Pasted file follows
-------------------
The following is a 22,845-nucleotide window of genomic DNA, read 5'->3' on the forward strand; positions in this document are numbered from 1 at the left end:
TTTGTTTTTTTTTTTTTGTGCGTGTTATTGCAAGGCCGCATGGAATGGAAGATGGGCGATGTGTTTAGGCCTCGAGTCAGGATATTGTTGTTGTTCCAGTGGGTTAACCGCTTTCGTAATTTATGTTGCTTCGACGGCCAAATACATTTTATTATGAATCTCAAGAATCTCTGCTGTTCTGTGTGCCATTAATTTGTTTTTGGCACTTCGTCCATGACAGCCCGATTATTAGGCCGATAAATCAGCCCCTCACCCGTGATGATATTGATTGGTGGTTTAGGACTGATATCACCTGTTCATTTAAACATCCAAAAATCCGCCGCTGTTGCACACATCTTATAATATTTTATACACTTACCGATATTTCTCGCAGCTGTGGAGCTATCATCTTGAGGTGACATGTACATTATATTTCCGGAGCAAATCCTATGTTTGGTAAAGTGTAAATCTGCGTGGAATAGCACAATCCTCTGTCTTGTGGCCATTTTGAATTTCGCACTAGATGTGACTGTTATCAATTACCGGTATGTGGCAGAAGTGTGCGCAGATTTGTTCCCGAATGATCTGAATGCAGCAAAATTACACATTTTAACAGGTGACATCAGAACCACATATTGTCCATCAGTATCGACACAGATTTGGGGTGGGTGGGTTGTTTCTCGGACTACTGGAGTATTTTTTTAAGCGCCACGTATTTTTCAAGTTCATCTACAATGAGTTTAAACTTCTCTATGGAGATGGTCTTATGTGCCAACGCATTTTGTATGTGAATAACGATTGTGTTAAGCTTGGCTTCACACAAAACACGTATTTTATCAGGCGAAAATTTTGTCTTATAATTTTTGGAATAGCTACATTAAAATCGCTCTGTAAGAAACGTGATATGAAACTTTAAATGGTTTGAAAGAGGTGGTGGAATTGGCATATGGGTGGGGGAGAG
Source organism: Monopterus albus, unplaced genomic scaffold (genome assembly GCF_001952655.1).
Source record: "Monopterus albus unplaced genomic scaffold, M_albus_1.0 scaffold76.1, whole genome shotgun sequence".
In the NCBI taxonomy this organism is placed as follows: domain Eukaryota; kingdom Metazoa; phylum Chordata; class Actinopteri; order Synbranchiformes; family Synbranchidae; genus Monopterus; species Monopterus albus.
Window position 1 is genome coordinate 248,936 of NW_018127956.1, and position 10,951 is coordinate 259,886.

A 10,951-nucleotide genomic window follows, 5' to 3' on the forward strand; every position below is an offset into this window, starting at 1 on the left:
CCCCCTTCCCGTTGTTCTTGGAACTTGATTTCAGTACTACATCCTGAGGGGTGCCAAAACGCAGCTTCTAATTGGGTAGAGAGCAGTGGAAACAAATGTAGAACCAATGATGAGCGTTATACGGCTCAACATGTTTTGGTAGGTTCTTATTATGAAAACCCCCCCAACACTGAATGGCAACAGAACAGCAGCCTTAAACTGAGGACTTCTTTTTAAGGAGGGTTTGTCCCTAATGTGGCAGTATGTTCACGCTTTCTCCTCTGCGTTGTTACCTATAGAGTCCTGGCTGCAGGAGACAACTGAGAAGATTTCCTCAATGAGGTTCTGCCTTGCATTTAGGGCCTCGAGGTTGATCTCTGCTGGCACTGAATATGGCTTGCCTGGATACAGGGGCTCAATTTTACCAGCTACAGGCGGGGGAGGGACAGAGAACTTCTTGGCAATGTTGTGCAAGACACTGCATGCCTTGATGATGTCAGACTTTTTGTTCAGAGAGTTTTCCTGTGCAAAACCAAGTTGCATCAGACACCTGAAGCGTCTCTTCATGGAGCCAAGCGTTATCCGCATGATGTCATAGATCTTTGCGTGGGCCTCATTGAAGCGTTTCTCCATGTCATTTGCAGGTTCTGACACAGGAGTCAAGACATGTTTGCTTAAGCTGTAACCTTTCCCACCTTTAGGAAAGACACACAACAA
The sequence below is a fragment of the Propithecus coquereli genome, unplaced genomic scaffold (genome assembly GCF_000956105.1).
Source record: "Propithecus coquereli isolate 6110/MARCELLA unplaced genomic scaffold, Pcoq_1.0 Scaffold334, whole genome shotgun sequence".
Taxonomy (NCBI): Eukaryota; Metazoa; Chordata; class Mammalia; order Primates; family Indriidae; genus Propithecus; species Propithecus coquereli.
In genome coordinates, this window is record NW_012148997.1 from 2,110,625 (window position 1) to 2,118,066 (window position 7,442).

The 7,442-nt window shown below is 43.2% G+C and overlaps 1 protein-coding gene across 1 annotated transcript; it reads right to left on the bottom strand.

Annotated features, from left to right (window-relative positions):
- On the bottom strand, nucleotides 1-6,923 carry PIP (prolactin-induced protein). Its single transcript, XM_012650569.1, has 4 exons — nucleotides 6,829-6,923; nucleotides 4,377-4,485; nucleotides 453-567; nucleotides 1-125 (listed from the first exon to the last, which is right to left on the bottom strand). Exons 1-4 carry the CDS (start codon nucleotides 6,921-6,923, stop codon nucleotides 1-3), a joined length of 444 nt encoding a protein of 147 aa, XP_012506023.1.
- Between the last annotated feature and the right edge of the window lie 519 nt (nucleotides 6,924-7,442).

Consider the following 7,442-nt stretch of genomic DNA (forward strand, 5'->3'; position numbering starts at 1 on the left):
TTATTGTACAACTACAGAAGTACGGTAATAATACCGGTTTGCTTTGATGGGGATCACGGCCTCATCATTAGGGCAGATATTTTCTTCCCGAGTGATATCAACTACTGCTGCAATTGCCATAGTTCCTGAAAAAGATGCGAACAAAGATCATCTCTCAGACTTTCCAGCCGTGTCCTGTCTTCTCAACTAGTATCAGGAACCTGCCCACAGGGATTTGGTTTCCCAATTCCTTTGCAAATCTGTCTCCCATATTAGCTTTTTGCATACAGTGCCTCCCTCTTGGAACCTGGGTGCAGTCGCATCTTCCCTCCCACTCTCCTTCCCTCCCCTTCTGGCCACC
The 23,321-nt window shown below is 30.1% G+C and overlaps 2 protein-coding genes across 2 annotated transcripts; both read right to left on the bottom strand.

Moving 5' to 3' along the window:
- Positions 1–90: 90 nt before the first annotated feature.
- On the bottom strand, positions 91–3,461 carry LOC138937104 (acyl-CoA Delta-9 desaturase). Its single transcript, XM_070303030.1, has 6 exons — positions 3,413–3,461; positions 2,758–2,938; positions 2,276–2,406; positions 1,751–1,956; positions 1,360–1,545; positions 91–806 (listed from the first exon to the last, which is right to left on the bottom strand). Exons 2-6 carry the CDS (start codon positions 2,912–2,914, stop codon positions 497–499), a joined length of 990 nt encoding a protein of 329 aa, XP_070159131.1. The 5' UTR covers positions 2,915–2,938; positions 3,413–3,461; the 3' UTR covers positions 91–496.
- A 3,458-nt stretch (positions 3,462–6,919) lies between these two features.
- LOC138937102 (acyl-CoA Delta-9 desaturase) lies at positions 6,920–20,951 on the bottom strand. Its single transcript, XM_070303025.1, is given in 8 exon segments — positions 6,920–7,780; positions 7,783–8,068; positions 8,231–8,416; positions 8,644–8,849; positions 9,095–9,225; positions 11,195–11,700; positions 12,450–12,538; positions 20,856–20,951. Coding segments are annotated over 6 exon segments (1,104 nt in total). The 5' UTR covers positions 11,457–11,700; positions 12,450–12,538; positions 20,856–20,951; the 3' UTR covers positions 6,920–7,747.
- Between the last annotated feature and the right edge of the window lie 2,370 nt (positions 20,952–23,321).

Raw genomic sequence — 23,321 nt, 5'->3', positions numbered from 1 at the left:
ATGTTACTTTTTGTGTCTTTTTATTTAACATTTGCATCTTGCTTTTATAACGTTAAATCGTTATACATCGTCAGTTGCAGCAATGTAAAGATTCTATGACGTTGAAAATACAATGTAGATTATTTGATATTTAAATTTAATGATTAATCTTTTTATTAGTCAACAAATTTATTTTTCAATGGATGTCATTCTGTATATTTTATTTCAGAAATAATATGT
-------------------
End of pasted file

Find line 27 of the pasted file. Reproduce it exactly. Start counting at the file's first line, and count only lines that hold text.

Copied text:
ATGTTACTTTTTGTGTCTTTTTATTTAACATTTGCATCTTGCTTTTATAACGTTAAATCGTTATACATCGTCAGTTGCAGCAATGTAAAGATTCTATGACGTTGAAAATACAATGTAGATTATTTGATATTTAAATTTAATGATTAATCTTTTTATTAGTCAACAAATTTATTTTTCAATGGATGTCATTCTGTATATTTTATTTCAGAAATAATATGT